Overstock - Edited
Not the actual set of furniture at the center of this lawsuit (Courtesy: Overstock.com)
When is a good deal a great deal at Overstock.com?  Apparently, whenever the company wants it to be. 

A judge in in Alameda County, California ruled yesterday that Overstock posted misleading “compared at” prices alongside the item’s actual sales price.  In other words, the judge found the company intentionally mislead customer to think they were saving more money than they actually were.

The comparison price Overstock used was not based on the average price that other retailers sold the item at recently, which would be too logical and straightforward.  Instead, it was based either on highest sales price found in the marketplace or ARPs (advertised reference prices), a fictional formula, Marin County’s District Attorney, also a party to the suit, told a news outlet.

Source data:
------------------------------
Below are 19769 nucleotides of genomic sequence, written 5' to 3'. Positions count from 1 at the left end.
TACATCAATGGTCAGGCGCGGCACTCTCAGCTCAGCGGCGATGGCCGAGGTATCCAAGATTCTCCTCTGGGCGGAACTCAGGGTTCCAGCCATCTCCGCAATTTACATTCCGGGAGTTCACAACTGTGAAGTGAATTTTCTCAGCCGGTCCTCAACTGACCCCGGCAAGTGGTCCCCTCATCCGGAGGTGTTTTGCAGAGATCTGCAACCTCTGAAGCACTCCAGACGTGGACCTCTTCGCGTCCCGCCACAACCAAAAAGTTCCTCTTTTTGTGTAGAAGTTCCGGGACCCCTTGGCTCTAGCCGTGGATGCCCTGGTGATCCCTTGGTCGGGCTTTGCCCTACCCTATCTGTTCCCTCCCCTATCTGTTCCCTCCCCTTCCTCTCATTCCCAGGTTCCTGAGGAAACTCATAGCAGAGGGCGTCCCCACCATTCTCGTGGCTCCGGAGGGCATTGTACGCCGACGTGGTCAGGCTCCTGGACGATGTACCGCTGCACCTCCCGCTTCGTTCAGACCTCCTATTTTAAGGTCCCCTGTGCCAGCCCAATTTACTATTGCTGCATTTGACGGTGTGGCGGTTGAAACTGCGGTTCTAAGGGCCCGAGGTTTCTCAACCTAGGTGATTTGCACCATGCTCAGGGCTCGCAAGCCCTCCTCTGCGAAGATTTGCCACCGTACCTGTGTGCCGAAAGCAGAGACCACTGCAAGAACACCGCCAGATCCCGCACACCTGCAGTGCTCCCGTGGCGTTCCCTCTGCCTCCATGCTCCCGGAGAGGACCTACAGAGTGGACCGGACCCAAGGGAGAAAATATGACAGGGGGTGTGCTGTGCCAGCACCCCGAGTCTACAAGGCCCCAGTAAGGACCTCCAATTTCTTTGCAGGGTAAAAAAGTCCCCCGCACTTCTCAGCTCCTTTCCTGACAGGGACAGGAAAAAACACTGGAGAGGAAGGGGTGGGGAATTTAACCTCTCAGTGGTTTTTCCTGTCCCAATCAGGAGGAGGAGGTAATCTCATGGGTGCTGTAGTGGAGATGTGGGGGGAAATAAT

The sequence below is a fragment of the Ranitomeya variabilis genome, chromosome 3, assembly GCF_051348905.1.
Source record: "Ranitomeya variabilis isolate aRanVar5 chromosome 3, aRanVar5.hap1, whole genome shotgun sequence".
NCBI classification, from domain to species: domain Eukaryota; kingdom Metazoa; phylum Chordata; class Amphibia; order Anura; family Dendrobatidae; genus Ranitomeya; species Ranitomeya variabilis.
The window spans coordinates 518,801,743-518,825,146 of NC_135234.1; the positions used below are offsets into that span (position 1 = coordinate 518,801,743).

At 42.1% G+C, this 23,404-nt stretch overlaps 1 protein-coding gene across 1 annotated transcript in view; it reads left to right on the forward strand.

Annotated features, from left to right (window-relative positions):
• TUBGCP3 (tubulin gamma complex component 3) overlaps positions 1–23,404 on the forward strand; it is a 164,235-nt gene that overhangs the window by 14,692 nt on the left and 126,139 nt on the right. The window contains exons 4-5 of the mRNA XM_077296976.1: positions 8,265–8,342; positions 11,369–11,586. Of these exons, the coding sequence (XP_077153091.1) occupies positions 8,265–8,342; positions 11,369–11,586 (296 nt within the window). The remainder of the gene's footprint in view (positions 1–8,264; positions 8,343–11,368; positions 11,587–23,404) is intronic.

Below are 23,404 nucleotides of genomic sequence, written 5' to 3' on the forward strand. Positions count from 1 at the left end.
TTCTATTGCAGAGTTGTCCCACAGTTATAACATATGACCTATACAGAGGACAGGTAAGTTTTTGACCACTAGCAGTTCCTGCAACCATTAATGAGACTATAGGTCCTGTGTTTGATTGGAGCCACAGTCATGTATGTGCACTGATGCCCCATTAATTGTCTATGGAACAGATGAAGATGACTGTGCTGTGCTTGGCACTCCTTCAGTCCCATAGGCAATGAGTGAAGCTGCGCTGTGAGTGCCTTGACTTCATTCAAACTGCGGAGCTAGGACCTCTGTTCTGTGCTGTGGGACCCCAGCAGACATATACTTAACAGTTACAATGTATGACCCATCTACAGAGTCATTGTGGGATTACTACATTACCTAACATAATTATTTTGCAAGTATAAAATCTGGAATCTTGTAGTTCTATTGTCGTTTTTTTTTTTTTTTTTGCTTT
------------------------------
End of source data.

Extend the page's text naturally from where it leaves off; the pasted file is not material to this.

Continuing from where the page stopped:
The lawsuit stems from one California consumer’s buying experience with Overstock, where he paid $900 for two patio sets that had a Wal-Mart price tag attached at $247 each.  The poor guy overpaid for his two sets of furniture by $406.  Ouch.  For the deception, Overstock was slapped with a $6.8 million fine.

Bottom Line: Buy with your eyes wide open at discount and outlet retailers, both in-store and online.  They’re not always the cheapest place to buy stuff.  A deal is not always a deal.


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